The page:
I just heard about Bernie Mac’s passing. Man, that’s rough.
I knew Bernie. He was the genuine article. In my 15 years as a stand-up comic, no one else electrified an audience the way Bernie did.
If you’ve ever known a comic, you know they don’t laugh much. Especially at other comics. But, watching Bernie, I was as much an audience member as anyone in the room.
The night I was invited to work Bernie’s show at Milt Trenier’s jazz club in Chicago, I sat in awe as he opened the show with a 45-minute riff about a gig that he and his band, “The Macaronis” had done in Gary, Indiana the previous weekend.
It was completely unrehearsed, and flawlessly hysterical. This was a funny man, straight to the core. His show at Milt’s was a variety bill. After his smokin’ set, he brought up a beautiful woman who looked and sang like a pre-crack Whitney Houston. Stunning.
I was fully immersed in the show when my friend, Ali LeRoi, tapped me on the shoulder and said, “you’re next, blood.”
It was only then that I realized I was the only white dude in the club. Bernie and I had never even met. “Fuck,” I thought. “I hope I’m funny.”
Bernie did another amazing 5 minutes after Whitney. Then he got serious with the crowd… like a preacher to his congregation.
“Ya’ll know that Bernie Mac’s show is about love, right?”
A few crowd members muddled back agreement.
“And anyone I invite on this stage is family.” He preached. “And you got to respect them like family… Right!?”
“That’s right… Mmm, hmmm…”
I was getting nervous. Obviously there’d been an incident in the past. Some ‘white comic’ hole I would need to dig out of before winning this crowd’s respect.
“And that means no heckling… and no shoutin’ out!” Bernie continued.
Holy shit, this hole must be deep.
“This next bruthu comin’ to the stage is gonna make you laugh. Show some respect, ya’ll… Kevin Rogers…”
The Macaronis played me on. Nine pieces of hard funk symmetry… horns blaring, bass thumping, drums popping… As I approached the crowded stage, I was struck at how natural Bernie looked up there under those lights, in front of that band, with that music pumping.
I was out of my league. But, I wasn’t about to let the crowd know it.
Bernie gave me a big hug as I hit the stage and said, “teah it up, bruthu.”
The band sounded so good. This figured to be as close as I would get to living my “anyone in history” fantasy. You know the one where someone asks, “If you could be anyone, anywhere, at any time in history… who would you be?”
My answer is easy. I would be James Brown playing a packed club in Augusta, GA around 1963. Right before his career broke mainstream and took him out of reach of the people. And at the height of the civil rights struggle in America.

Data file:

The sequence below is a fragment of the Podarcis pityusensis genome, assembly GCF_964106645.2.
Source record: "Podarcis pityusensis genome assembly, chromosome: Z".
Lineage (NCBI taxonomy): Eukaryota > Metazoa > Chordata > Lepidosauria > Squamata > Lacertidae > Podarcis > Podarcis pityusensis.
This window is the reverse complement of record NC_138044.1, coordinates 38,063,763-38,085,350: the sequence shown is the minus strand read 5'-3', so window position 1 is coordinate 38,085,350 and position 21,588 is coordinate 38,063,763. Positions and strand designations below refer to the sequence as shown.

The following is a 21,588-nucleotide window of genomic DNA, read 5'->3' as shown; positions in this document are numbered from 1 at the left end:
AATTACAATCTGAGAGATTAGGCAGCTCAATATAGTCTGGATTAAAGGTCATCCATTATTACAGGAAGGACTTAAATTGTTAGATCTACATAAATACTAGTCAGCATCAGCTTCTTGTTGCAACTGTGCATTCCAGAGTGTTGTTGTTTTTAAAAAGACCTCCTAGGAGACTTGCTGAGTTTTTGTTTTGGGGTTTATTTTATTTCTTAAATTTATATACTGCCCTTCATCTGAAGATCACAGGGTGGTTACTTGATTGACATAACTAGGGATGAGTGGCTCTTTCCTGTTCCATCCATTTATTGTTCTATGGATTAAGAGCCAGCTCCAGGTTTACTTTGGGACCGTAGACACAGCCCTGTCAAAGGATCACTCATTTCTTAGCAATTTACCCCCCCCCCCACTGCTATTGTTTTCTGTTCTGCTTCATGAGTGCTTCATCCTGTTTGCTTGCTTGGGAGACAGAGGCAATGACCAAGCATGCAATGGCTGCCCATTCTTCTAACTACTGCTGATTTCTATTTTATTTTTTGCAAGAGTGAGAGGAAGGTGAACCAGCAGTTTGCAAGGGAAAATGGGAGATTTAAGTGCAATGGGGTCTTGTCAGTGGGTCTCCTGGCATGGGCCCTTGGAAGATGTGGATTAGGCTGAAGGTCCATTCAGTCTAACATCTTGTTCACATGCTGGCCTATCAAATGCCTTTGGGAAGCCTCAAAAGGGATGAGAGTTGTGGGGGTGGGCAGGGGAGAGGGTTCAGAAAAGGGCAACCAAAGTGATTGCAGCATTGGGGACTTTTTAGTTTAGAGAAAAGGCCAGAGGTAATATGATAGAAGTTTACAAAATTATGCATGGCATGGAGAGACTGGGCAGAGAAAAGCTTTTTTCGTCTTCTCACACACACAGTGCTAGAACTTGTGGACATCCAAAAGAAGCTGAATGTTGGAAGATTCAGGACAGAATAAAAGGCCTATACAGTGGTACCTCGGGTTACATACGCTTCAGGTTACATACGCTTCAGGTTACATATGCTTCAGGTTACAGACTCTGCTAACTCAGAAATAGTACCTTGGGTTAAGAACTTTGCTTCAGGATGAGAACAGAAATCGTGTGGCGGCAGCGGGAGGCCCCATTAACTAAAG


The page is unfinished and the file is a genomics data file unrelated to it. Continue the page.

Imagine being James Brown, and lifting a few hundred audience members up out of their harsh realities for a few hours, freeing their minds of all the bullshit waiting outside. Pounding that revival funk until everyone was ready to collapse. Imagine what a soul-cleansing steam bath of a gig that had to be. That’s true religion for any performer.
Standing on stage with Bernie’s Macaronies, I wanted to touch that energy, if only for a second. So, I looked at the drummer, held my arm in the air, and dropped it in time with the beat. Bah…
Then 2 beats later… Bah, bah, bah!
The band was amused, and obliged my fantasy. The crowd chuckled at the site of a long-haired white boy trying to lead Bernies band. The ‘white comic’ hole was filling in nicely. I only had to get the first laugh quickly to get back on even ground. Then I’d have a chance to kill.
“Thanks, Bernie… He thought I was here to sell weed until like 30 seconds ago.”
The audience roared as if I’d read their minds. Mission accomplished.
After my set, I was ordering a drink at the bar when Bernie came rushing past and said, “Follow me, Son.” I tailed Bernie into the men’s room and 4 other guys came in behind me. This could go either way, I thought.
Damn, did I crossed the line up there?
Bernie was like a mad man, those wild eyes looking me up and down.
“Who found this crazy ass dude?” Bernie looked around. “Ali, this one of your friends?”
“Yeah, I booked him.” he answered.
“This Motherfucker is funny!”
Ali looked relieved. “Yeah, I told you man.”
I breathed a relaxing sigh as Bernie went on telling Ali he wanted me booked on his upcoming HBO show. Saying, “Funny’s funny, man… I want him on.”
The offer was flattering, but I wasn’t about to let high hopes ruin a perfect night. I went back out to my seat at the bar, and aside from an occassional handshake with passing audience members, I fell right back under the spell of Bernie and the show. I walked home on air that night.
My time in comedy came to an end just around the time Bernie’s career was really taking off. Every time I’d see those wild eyes peering out of my TV, or from a movie poster, I felt glad that the Hollywood horror machine got it right for once.
No one deserved to be performing for people (and getting paid large for it) more than Bernie Mac. If you ever saw him live, you were lifted higher – and for a little while, forgot about all the bullshit outside.
Rest well, Bernie. You worked hard.